A district court may depart from the applicable guideline range where "the court finds that there exists an aggravating or mitigating circumstance of a kind, or to a degree, not adequately taken into consideration by the Sentencing Commission in formulating the guidelines...." 18 U.S.C. § 3553(b); see also U.S.S.G. § 5K2.0 (policy statement). Because the central thrust of the Guidelines is to minimize disparity in the sentences of similarly situated defendants, a district court's authority to depart from the applicable range is circumscribed. See United States v. Joyner, 924 F.2d 454, 460-61 (2d Cir.1991). "Departure authority, though not designed to prevent a sentencing judge from exercising 'discretion, flexibility or independent judgment,' ... is nonetheless a device for implementing the guideline system, not a means of casting it aside." Id. at 460 (quoting United States v. Lara, 905 F.2d 599, 604 (2d Cir.1990)). Congress has expressed its intent, in no uncertain terms, that when a sentencing court departs from the applicable guideline range, that departure must be justified by specific reasons. 18 U.S.C. § 3553(c)(2) (sentencing court must state "specific reason" for imposing a sentence outside the applicable guideline range); see United States v. Cervantes, 878 F.2d 50, 54 (2d Cir.1989) (departure based on inadequacy of criminal history category).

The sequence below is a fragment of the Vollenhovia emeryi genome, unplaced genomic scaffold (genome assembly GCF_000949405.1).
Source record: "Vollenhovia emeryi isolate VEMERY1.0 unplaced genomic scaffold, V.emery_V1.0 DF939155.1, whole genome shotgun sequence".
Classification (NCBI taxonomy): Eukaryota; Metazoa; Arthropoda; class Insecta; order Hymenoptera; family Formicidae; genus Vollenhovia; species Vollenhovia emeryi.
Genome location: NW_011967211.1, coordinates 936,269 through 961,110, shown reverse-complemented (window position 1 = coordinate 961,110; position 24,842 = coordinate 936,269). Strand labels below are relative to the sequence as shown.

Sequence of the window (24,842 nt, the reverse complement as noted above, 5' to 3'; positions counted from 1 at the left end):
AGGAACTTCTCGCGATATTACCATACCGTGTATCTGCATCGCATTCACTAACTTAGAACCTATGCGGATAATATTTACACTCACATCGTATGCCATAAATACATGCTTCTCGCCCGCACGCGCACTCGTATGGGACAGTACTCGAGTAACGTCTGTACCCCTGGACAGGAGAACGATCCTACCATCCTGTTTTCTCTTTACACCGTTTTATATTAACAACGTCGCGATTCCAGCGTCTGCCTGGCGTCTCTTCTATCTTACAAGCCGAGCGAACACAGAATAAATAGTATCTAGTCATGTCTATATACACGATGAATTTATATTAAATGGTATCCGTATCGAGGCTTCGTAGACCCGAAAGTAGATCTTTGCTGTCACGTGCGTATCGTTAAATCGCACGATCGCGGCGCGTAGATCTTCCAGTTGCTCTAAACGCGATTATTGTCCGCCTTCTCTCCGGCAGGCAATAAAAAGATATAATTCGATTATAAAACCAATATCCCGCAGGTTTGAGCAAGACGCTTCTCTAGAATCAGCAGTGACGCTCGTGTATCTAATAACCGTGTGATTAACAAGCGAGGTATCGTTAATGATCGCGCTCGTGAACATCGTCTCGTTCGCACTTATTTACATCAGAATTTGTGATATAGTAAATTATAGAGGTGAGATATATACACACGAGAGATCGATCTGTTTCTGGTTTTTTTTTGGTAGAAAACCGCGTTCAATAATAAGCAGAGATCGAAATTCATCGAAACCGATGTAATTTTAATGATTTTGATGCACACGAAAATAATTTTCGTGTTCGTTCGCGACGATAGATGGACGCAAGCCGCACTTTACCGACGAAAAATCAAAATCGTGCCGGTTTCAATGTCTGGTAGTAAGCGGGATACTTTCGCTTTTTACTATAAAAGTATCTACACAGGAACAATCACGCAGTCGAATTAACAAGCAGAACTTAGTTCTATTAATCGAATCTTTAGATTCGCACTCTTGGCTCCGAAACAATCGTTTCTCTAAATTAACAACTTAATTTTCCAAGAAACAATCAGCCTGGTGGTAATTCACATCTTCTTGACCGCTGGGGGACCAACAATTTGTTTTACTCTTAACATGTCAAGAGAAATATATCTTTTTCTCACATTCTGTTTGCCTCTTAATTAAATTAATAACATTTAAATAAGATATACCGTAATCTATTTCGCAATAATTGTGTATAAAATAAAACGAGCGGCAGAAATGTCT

We review de novo whether the factors relied upon by the district court as justifying a departure are of a kind, or present to a degree, not adequately considered by the Sentencing Commission. United States v. Richardson, 923 F.2d 13, 16 (2d Cir.1991); United States v. Barone, 913 F.2d 46, 50 (2d Cir.1990). The district court's factual findings are reviewed under a clearly erroneous standard. Barone, 913 F.2d at 50. And, when examining the validity of a departure, we consider only those reasons articulated by the district court; a party's post hoc proffer of additional reasons will not cure an unjustified departure. See id.